Let’s talk performance and motion. The NBA 2K franchise is often boxy in its controls, precisely calculated animation routines taking dominance over player input. That means tricks are needed to fool the player into giving the illusion of transition animation, movement, and flow. Part of that is the frame rate, which elsewhere is locked near 60fps. Another part–whether or not it’s obvious–are the physics applied to the fabric of the jersey.
The Wii U launch edition has neither a stable frame rate nor moving jerseys.
You can say this for 2K Sports: They’re completionists. Off the court, the game is a complete effort, jammed with things to do. Online modes, despite almost no one playing (30 people is a peak right now), offer the robust association and career play. My Player is genuinely infectious as you take your chosen star through the ranks of the NBA. With clean-up having taken place over the years to make the scoring system more logical, it’s stronger than its been.
Association is a massive undertaking too, a pitch perfect dynasty presentation with an outstanding, layered style to its choices. This too has been improved, and for those away from the game (or stuck with the Wii adaptation), this is probably mind blowing. You wouldn’t notice the All Star Weekend content missing either; it was a pre-order bonus and DLC on other consoles. On the Wii U, it doesn’t exist period. It’s a shame the same can’t be said for Jay Z’s intrusive involvement as well.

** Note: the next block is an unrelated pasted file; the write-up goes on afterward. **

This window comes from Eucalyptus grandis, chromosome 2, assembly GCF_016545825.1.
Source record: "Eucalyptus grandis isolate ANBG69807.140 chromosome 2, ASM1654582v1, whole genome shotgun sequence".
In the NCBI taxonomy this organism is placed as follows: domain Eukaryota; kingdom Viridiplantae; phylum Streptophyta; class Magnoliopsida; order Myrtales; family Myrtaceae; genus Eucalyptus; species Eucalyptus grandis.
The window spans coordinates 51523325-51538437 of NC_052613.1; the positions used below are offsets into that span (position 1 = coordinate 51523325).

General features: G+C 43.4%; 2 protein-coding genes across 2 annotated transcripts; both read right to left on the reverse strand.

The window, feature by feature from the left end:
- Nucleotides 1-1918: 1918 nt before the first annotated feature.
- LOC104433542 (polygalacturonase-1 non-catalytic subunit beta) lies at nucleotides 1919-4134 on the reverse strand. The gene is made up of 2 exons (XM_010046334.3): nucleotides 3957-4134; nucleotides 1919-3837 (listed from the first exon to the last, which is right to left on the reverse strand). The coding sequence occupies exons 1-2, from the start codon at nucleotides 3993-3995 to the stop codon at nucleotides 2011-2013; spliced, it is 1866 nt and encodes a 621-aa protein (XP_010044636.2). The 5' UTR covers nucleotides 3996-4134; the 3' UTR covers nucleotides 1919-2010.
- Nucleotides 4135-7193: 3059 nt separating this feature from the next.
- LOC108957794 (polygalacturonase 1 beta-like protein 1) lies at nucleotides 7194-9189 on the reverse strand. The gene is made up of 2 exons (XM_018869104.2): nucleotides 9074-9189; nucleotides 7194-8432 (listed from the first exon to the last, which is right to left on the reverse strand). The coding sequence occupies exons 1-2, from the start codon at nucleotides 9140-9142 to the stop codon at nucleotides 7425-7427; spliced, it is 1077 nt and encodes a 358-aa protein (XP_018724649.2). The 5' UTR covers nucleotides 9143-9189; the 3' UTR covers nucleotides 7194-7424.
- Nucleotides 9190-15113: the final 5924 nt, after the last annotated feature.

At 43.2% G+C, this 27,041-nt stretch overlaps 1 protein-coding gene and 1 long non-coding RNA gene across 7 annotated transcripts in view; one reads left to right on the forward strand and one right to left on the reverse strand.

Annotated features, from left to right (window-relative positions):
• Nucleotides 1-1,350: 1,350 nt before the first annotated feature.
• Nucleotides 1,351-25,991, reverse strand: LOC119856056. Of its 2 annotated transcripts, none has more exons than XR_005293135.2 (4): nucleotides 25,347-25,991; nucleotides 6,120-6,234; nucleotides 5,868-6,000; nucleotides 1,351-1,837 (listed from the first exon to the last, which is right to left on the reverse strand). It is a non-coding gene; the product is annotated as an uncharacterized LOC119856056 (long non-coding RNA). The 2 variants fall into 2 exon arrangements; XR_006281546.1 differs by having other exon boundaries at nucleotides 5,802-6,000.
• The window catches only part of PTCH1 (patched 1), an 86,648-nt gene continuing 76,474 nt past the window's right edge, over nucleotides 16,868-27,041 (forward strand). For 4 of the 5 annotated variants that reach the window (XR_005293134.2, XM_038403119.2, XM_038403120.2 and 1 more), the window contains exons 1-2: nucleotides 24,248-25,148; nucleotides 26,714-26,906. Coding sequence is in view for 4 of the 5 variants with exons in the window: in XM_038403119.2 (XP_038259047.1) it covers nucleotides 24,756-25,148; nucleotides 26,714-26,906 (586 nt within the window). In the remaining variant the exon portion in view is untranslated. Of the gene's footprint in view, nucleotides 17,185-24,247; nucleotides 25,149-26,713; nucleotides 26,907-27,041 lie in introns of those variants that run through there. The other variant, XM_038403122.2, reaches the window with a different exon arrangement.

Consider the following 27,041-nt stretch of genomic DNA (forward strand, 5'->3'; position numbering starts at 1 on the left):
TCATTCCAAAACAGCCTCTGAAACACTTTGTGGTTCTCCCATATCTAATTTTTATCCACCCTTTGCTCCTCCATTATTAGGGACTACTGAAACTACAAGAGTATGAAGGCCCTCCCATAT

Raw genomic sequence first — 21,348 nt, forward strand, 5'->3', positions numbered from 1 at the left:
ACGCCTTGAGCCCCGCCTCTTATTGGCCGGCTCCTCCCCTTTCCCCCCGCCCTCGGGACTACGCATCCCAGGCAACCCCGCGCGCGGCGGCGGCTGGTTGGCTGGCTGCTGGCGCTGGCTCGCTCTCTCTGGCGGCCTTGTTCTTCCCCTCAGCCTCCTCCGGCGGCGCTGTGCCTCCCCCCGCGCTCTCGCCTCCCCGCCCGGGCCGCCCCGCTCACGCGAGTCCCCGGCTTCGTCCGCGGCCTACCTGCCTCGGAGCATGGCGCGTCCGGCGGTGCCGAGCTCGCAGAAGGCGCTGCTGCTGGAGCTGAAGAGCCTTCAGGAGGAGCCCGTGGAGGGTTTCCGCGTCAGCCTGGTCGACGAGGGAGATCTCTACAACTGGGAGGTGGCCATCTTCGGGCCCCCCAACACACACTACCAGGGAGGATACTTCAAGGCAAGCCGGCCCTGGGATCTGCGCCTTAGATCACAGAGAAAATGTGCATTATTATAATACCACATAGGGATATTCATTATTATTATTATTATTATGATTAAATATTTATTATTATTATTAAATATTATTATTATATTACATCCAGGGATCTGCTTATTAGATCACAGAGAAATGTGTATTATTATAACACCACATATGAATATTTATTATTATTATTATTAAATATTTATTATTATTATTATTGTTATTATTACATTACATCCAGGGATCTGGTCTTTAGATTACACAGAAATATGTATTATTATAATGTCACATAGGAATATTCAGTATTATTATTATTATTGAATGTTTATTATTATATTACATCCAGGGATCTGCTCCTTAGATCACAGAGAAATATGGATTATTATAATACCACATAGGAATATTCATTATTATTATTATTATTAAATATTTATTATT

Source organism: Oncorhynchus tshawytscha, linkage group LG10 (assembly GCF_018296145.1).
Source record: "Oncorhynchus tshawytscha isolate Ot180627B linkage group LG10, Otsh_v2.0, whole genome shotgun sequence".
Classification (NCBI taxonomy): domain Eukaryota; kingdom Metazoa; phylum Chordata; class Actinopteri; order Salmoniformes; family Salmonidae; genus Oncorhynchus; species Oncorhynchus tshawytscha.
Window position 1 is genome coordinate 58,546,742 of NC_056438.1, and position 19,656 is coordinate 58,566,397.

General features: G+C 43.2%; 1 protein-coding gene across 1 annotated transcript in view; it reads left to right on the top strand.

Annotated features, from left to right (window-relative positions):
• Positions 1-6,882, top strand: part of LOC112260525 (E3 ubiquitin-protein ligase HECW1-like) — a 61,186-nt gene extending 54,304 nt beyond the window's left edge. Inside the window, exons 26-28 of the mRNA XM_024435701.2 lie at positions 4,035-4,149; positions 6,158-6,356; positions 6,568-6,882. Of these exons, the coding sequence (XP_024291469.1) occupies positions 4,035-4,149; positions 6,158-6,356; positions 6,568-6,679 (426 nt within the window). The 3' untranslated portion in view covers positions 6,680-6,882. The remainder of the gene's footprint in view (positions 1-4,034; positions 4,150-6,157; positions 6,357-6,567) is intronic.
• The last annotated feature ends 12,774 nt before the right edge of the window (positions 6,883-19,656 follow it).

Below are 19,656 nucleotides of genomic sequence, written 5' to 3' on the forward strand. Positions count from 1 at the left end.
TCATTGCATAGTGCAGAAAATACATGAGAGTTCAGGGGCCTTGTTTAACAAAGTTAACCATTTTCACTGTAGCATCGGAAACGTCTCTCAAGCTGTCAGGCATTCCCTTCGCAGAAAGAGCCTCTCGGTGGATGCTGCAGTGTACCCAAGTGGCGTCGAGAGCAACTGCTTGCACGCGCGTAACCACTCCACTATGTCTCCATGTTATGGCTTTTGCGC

But, it’s debatable if any of that matters. It’s hard to gloss over what’s happening on the court, even with the emphatic commentary and natural chatter of a natural three-man team. Pieces are missing, either animation trimmed or the frame rate unable to pick up the best parts. Fast breaks have the camera trying to clumsily track the action as the ball passes half court, and it’s distracting. This is a first attempt with new hardware, and the evidence is inarguable – NBA 2K13 needs work.
Part of the struggle likely lies with the touch screen, the game beamed wirelessly to the Game Pad in tandem with the TV action. With the somewhat lackluster refresh rate and six inch screen, many of those visual/performance flubs are hidden. It’s almost preferred to play directly on the controller.
Managing the coaching elements is sharp, and no less intrusive than it would be on a standard controller. It’s arguably easier here with options sprawled across the touch screen for direct access as opposed to shuffling through plays on a d-pad. Substitutions are possible without delving into sub-menus, and strategies are snappy on either side of the ball. Touch screen controls related directly to the on-court action are mercifully absent. The right stick actions, including jukes and beautiful transitions into shots, are intact.
The, “What are we supposed to do with this thing?” feature is coined Biometric Scan. Marketing jargon is brilliant, as the small Game Pad can be used to display a sort of thermal image of the players. Fatigue is indicated on their bodies which drain to black as they tire. Hot/cold streaks are depicted as glowing red/blue players respectively, although this is no different than the information being displayed on the player’s circle below their feet on the Xbox 360/PS3. Quite honestly, it was easier to pick out than taking your eyes from the TV on the Wii U.
Don’t count on Biometrics returning next year, but hopefully the jersey physics and frame rate improve markedly.
NBA 2K13 is rated E (Everyone) by the ESRB. This game can also be found on: PC, PS3, Wii, and Xbox 360.